Although Dave Armstrong is best known as a professional writer for theatre and television, he began his career as a trumpet player. After gaining a Bachelor of Music degree from Victoria University in Wellington, Dave studied in Basel, Switzerland and Los Angeles, USA.
He returned to New Zealand and performed with a number of musical groups including as a casual player with the New Zealand Symphony Orchestra and the Auckland Philharmonia, and as a member of the New Zealand Brass Quintet and Wellington Sinfonia. Two of his script adaptations, Le Bourgeois Gentilhomme and L'Histoire du Soldat have been performed by the New Zealand Chamber Orchestra in theatrical productions that Dave also directed.
Dave Armstrong is most well known for his stage plays. Westie is an adaptation of Charles Dickens A Christmas Carol, which had successful seasons at Downstage and Auckland Theatre Company in 2004. In 2005 Wellington's Circa Theatre commissioned The Tutor, which won best new New Zealand Play at the 2005 Chapman Tripp Theatre Awards. Next came King and Country; a musical play about the First World War, which has been performed at festivals throughout New Zealand, including the 2006 New Zealand International Festival of the Arts in Wellington. King and Country has been performed throughout the country and played on Radio New Zealand National. The radio adaptation was highly commended in the 2007 Media Peace Awards.
Dave Armstrong's hit Niu Sila, co-written with Laureate Oscar Kightley, played a sold-out season with the Auckland Theatre Company at AK05 (Auckland Festival) and won a Chapman Tripp Award for Best New Play. Niu Sila was performed at the 2007 Pasifika Styles Festival in Cambridge England.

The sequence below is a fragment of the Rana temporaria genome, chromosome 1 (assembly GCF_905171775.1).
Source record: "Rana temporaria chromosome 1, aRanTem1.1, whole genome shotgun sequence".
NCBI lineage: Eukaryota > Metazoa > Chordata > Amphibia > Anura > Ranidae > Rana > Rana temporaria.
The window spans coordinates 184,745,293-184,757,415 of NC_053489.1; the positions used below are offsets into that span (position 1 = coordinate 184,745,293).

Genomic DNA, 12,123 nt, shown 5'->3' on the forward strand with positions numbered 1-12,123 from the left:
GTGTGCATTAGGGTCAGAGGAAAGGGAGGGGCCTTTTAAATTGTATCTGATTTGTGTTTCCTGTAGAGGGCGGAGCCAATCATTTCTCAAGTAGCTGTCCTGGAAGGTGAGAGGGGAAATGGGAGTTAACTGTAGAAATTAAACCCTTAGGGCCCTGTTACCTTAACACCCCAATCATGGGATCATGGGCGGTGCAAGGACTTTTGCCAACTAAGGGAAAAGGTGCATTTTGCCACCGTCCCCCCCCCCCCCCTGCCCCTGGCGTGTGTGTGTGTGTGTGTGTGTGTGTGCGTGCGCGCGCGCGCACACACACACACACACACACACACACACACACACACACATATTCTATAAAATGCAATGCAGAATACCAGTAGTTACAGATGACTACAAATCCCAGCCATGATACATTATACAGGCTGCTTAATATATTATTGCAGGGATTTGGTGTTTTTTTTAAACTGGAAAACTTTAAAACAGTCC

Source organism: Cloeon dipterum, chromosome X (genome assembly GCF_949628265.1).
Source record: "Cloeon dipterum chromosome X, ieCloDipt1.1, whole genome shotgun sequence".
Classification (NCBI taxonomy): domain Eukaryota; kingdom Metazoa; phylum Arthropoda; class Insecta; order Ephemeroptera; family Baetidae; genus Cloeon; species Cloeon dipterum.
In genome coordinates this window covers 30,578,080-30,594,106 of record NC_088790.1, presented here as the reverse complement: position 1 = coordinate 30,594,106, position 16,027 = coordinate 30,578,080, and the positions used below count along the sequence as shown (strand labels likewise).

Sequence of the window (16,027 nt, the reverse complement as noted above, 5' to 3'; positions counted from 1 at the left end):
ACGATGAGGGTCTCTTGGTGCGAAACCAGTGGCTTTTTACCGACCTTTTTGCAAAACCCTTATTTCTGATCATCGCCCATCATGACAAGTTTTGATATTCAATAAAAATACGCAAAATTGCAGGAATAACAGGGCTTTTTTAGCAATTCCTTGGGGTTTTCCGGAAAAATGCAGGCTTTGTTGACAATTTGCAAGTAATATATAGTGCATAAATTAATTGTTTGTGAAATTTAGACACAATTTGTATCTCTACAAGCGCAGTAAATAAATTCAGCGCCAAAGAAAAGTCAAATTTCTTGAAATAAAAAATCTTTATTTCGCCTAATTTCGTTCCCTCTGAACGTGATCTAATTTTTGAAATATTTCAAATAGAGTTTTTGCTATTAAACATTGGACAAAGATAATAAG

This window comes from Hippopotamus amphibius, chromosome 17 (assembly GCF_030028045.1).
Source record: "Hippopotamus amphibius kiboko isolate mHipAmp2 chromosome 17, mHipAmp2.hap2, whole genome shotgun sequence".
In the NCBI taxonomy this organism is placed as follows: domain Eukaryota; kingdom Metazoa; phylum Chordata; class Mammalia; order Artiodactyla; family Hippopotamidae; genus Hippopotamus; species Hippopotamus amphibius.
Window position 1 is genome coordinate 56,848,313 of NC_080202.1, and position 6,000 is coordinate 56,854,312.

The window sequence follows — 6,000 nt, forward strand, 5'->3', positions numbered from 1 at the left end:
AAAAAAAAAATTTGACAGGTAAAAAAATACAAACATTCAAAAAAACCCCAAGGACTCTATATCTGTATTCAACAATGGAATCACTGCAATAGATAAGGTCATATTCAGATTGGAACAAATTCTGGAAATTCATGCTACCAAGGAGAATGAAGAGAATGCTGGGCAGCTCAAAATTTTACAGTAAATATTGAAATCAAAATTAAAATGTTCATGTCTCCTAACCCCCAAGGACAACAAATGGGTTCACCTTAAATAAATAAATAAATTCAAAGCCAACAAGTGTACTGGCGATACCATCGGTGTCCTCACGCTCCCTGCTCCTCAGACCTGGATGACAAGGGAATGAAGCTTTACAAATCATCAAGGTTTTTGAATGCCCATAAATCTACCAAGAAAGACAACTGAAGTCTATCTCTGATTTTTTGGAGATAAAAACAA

In 2006, Dave and Oscar were chosen by Denis & Verna Adam to receive a donation as part of the Arts Foundation Award for Patronage. This award acknowledges an individual or couple who have contributed significantly to the arts as patrons. Denis & Verna were given $20,000 by the Foundation to distribute to artists of their choice to celebrate the occasion of the award, an amount that they doubled. Dave and Oscar received one of four donations of $10,000.
Le Sud was commissioned for Wanaka's Festival of Colour in 2009 and toured a sell-out season around the country. The play assumes that the French colonised the South Island in 1839 and are at odds with their "North Zealand" island neighbours.
Dave Armstrong has also written for television. His screen credits include Seven Periods with Mr Gormsby, which he co-wrote and co-created, and he wrote The Semisis, the Pacific Island family from Skitz. Dave was script editor for first series of Bro'town, and wrote for four series of the PR political satire Spin Doctors, for which he won an Academy of Film and Television Award for best comedy script alongside with Roger Hall and James Griffin. Other TV credits include Project Q, a children's science show, and Jandals Away.
Dave has also written a book called True Colours; an account of the 1996 New Zealand General Election. A chapter from his novel The Speechwriter was selected for the 2007 Six Pack of writing published for New Zealand Book Month.
In 2011, The Motor Camp was commissioned by Circa Theatre in Wellington. Dave wrote this play based on a short story by Danny Mulheron. The Motor Camp is a glorious celebration of annual Kiwi camping rituals.